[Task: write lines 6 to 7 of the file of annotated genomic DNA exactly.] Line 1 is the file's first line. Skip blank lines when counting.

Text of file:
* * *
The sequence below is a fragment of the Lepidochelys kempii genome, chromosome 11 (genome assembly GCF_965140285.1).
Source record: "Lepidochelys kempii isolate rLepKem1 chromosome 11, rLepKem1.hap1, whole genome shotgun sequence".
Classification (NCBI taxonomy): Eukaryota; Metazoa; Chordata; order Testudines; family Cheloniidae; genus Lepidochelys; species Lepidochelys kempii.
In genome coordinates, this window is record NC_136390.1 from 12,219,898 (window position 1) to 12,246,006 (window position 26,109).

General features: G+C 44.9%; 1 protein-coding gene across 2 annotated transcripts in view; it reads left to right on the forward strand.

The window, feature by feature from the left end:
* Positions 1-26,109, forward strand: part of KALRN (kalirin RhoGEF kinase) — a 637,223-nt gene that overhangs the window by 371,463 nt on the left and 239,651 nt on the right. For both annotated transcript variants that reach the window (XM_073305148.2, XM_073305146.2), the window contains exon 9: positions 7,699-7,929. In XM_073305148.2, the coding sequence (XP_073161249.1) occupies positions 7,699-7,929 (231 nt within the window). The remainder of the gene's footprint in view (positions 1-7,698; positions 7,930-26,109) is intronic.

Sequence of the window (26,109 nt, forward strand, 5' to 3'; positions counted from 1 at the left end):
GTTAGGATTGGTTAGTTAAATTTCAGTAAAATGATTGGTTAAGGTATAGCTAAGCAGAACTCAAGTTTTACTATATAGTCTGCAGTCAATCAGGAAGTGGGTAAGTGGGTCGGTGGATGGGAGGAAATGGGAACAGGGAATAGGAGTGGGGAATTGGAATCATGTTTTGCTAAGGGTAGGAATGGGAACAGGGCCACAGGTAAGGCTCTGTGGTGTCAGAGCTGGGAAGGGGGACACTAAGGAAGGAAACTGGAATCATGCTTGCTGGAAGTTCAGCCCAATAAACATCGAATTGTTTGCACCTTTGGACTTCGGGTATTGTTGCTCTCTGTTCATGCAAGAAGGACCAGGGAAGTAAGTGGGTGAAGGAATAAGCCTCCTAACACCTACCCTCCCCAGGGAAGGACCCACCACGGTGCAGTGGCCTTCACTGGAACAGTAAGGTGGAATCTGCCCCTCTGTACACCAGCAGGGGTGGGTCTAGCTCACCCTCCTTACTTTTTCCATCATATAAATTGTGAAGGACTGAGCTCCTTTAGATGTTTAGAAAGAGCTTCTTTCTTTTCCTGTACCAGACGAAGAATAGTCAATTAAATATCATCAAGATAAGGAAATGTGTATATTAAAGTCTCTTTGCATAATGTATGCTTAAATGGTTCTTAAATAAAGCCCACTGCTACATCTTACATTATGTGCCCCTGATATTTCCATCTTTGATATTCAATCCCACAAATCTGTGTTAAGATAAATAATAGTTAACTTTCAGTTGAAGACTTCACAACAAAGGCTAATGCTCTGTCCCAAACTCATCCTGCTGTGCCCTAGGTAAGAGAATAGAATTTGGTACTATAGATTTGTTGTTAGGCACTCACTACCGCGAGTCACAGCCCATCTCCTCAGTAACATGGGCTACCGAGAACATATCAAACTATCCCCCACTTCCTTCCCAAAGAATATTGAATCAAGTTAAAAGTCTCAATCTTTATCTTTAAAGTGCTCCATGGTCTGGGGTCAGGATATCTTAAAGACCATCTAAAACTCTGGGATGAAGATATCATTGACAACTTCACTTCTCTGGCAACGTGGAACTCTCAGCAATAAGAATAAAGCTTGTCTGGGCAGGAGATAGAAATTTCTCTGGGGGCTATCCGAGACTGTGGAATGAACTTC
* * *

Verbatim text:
The window, feature by feature from the left end:
* Positions 1-26,109, forward strand: part of KALRN (kalirin RhoGEF kinase) — a 637,223-nt gene that overhangs the window by 371,463 nt on the left and 239,651 nt on the right. For both annotated transcript variants that reach the window (XM_073305148.2, XM_073305146.2), the window contains exon 9: positions 7,699-7,929. In XM_073305148.2, the coding sequence (XP_073161249.1) occupies positions 7,699-7,929 (231 nt within the window). The remainder of the gene's footprint in view (positions 1-7,698; positions 7,930-26,109) is intronic.